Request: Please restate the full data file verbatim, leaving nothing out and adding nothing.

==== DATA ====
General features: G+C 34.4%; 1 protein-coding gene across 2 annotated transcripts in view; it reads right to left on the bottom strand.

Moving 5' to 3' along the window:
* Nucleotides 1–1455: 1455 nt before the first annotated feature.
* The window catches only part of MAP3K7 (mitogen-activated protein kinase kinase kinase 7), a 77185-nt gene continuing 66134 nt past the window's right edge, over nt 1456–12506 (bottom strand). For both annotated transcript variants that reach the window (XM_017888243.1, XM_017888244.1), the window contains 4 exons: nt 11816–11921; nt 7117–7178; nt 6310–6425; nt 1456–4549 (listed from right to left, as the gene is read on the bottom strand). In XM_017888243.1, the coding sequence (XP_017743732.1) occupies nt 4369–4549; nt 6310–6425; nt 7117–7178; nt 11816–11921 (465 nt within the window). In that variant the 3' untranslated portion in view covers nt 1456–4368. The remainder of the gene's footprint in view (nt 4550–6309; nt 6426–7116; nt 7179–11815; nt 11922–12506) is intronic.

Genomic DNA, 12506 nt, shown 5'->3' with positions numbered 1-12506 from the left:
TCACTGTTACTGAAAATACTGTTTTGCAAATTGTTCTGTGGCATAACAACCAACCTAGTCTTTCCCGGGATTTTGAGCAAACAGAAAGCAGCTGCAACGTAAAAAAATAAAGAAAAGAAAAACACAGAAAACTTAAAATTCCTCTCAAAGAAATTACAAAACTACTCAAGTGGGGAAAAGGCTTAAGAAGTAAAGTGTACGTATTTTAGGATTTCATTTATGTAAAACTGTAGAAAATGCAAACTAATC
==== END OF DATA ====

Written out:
General features: G+C 34.4%; 1 protein-coding gene across 2 annotated transcripts in view; it reads right to left on the bottom strand.

Moving 5' to 3' along the window:
* Nucleotides 1–1455: 1455 nt before the first annotated feature.
* The window catches only part of MAP3K7 (mitogen-activated protein kinase kinase kinase 7), a 77185-nt gene continuing 66134 nt past the window's right edge, over nt 1456–12506 (bottom strand). For both annotated transcript variants that reach the window (XM_017888243.1, XM_017888244.1), the window contains 4 exons: nt 11816–11921; nt 7117–7178; nt 6310–6425; nt 1456–4549 (listed from right to left, as the gene is read on the bottom strand). In XM_017888243.1, the coding sequence (XP_017743732.1) occupies nt 4369–4549; nt 6310–6425; nt 7117–7178; nt 11816–11921 (465 nt within the window). In that variant the 3' untranslated portion in view covers nt 1456–4368. The remainder of the gene's footprint in view (nt 4550–6309; nt 6426–7116; nt 7179–11815; nt 11922–12506) is intronic.

Genomic DNA, 12506 nt, shown 5'->3' with positions numbered 1-12506 from the left:
TCACTGTTACTGAAAATACTGTTTTGCAAATTGTTCTGTGGCATAACAACCAACCTAGTCTTTCCCGGGATTTTGAGCAAACAGAAAGCAGCTGCAACGTAAAAAAATAAAGAAAAGAAAAACACAGAAAACTTAAAATTCCTCTCAAAGAAATTACAAAACTACTCAAGTGGGGAAAAGGCTTAAGAAGTAAAGTGTACGTATTTTAGGATTTCATTTATGTAAAACTGTAGAAAATGCAAACTAATC